16

Nov
2018

Donna Spencer shares some thoughts on Re-Visioning An Enemy of the People in the Firehall’s new production of THE ENEMY.

Question:  Why did you choose to adapt Henrik Ibsen’s An Enemy of the People? 

There were many themes within Ibsen’s 1882 play  I felt were important and worthy of exploring in 2018 and in the review of many translations as well as Arthur Miller’s 1950 adaptation, I chose those that I felt would resonate in today’s world.  I did not choose to explore the male Dr. Stockman’s sexism, egotism and arrogance within the script as I felt that those truths have and are being recognized on a daily basis and exhibited by those in politics and in populist media.  Sexism, arrogance and egotism is out there in all aspects of society and frankly, I felt in writing the work that it is old and somewhat tired news that just keeps on and on so why focus on that.  What did intrigue me about the work was the discussion of individual voice, power, majority rights and water contamination.  And, I wanted to look at those elements through the lens of a female Dr. Stockman.

Question:    Why do you call the play The Enemy?

I felt it was important not to call the play An Enemy of the People because I did not want audiences to think they were coming to Ibsen’s play.   I wanted them to understand that I had drawn on Ibsen’s original work as a catalyst to create a new work that would stimulate discussion about the themes of the work.

Question:   Why a female Dr. Stockman?   Why not?

At the time the play was written, women did not have the vote and were considered to be chattels of their husbands and the doors were pretty much closed to women who might have wanted to become doctors. Today, thankfully, we have moved forward and women have moved into the fields of medicine and science.  In the case of the practice of family medicine in smaller communities, a large majority of those in practice are indeed female.  Further, I wanted to explore how a female doctor’s credibility would be put in question, when she did bring forward scientific findings.  And as, many female activists and political leaders have found,   when they speak passionately, or show emotion, they are often called to question.  In The Enemy, Dr. Stockman is reminded to stay calm, referred to as being crazy and high-strung as she argues for the truth of her scientific findings to be taken seriously.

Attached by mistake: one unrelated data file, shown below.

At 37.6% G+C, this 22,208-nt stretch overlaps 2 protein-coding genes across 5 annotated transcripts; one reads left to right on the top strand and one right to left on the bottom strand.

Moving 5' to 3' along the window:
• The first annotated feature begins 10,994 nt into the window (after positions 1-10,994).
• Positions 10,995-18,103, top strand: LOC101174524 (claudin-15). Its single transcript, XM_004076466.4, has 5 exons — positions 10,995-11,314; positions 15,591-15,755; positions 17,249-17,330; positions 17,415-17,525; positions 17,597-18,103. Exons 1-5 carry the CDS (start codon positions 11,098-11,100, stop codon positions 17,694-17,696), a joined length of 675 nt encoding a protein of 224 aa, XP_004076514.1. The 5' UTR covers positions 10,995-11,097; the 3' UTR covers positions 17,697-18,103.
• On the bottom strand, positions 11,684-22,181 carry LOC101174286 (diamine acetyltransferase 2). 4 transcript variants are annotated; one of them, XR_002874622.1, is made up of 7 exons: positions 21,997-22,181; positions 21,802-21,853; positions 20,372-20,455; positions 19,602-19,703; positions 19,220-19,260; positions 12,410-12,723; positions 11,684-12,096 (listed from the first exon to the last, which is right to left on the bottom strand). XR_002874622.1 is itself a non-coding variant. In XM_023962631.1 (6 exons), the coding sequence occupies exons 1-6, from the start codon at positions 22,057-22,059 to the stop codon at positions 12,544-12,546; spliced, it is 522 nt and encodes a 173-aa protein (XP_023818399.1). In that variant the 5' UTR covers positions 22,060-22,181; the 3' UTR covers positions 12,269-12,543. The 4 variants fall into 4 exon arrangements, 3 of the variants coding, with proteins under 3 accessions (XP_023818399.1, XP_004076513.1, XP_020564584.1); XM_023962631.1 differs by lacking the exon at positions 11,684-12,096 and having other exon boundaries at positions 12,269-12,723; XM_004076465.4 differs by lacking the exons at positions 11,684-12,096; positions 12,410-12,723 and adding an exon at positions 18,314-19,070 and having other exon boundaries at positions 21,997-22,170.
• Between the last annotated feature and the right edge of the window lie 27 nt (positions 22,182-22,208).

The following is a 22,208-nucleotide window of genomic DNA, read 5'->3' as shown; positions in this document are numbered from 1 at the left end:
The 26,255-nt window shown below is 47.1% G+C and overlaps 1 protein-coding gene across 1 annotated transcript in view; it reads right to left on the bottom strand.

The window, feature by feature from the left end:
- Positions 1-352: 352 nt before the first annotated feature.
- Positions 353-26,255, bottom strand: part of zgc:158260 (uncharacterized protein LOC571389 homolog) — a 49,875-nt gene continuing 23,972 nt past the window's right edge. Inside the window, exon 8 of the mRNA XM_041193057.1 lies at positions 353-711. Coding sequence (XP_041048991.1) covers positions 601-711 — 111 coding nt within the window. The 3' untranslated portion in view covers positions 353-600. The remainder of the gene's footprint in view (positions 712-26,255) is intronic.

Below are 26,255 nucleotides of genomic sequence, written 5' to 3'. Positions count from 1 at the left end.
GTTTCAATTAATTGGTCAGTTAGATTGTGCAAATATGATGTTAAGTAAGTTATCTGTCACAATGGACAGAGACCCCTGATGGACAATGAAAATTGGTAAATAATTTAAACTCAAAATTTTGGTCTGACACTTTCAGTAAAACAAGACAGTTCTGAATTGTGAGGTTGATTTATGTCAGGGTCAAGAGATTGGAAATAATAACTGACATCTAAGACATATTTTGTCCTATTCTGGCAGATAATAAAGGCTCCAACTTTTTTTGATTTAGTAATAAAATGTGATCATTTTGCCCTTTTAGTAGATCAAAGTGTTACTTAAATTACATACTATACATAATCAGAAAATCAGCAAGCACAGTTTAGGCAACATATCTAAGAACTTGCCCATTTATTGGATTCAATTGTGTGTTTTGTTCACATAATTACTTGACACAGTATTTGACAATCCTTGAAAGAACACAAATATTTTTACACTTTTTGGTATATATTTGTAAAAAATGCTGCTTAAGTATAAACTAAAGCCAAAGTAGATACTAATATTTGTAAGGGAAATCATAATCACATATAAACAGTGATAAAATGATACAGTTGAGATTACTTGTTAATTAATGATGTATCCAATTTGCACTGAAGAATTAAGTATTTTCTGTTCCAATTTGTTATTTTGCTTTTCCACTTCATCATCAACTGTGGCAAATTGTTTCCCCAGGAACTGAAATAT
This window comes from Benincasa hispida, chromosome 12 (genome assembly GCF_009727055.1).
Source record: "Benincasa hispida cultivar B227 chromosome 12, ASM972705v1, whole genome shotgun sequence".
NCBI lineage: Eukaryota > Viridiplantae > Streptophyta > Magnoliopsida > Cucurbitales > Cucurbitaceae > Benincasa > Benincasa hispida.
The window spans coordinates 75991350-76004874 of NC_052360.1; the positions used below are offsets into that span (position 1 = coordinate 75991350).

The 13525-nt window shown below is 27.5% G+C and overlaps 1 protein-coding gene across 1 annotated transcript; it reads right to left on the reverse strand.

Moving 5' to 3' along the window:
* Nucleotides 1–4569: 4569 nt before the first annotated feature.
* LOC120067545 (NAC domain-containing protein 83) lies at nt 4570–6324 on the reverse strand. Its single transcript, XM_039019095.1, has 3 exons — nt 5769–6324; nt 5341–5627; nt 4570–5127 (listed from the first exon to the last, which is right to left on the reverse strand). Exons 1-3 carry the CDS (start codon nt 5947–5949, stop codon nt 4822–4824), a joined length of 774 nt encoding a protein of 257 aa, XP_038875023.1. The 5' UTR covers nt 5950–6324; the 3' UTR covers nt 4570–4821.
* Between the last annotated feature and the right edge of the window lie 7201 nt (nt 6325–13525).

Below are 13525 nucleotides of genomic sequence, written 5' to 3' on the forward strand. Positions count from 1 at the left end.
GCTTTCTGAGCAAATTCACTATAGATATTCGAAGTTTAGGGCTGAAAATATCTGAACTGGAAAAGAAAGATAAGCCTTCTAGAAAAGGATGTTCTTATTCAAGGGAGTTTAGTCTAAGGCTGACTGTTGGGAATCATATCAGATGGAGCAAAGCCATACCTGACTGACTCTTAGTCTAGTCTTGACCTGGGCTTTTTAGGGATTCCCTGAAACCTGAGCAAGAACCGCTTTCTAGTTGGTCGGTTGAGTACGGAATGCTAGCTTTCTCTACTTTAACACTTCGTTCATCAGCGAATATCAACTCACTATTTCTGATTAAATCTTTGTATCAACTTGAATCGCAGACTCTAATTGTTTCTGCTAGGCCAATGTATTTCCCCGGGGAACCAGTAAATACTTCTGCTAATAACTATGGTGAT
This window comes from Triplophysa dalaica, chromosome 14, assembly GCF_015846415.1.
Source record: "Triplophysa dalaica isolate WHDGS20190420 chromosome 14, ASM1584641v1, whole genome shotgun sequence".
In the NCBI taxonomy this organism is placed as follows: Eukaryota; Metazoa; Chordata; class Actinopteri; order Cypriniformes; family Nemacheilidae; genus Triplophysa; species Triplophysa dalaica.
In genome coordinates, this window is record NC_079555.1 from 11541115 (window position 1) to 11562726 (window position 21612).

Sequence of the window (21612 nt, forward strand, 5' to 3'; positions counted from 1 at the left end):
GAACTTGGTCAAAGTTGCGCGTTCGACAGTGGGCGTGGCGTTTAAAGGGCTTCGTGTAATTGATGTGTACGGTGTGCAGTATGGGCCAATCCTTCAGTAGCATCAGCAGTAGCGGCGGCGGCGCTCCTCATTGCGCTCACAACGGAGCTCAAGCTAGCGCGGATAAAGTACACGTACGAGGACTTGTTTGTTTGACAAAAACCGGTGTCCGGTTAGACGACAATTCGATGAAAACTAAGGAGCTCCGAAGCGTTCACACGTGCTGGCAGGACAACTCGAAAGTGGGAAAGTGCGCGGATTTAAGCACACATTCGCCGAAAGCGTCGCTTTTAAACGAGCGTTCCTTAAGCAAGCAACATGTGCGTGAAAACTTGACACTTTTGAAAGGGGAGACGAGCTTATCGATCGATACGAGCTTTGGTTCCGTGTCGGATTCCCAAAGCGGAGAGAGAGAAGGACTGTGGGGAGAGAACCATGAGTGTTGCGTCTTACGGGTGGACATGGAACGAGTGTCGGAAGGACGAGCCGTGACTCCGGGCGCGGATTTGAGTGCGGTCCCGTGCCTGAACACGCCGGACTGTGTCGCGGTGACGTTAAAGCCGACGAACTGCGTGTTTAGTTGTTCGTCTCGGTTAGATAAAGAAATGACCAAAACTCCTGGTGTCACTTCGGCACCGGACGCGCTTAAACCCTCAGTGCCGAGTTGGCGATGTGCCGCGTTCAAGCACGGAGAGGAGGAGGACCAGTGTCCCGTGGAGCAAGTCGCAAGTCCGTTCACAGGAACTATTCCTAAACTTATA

In addition, we have wonderful strong female actors in Vancouver and they do not get the opportunity that often to play really meaty roles.  So I wanted to increase opportunities for female artists while making sure that we do not continue the assumption that all decision makers in small communities would be men.  Four members of the cast of nine are women and in future productions there are certainly other roles that could be played by men.

Question:   You drew on the original names of the characters in Ibsen’s play – did you ever consider changing them?

Yes, I did, indeed consider that and have changed the names slightly.  This work was stimulated by Mr. Ibsen’s original play, and I felt that it was important to honour the characters he created in some manner so we have Mayor Stockman not Mayor Stockmann;   Martin Kell instead of Morten Keil, etc. etc.

The Enemy plays November 10 – December 1. Visit our online box office or call us at 604-689-0926 for tickets today!


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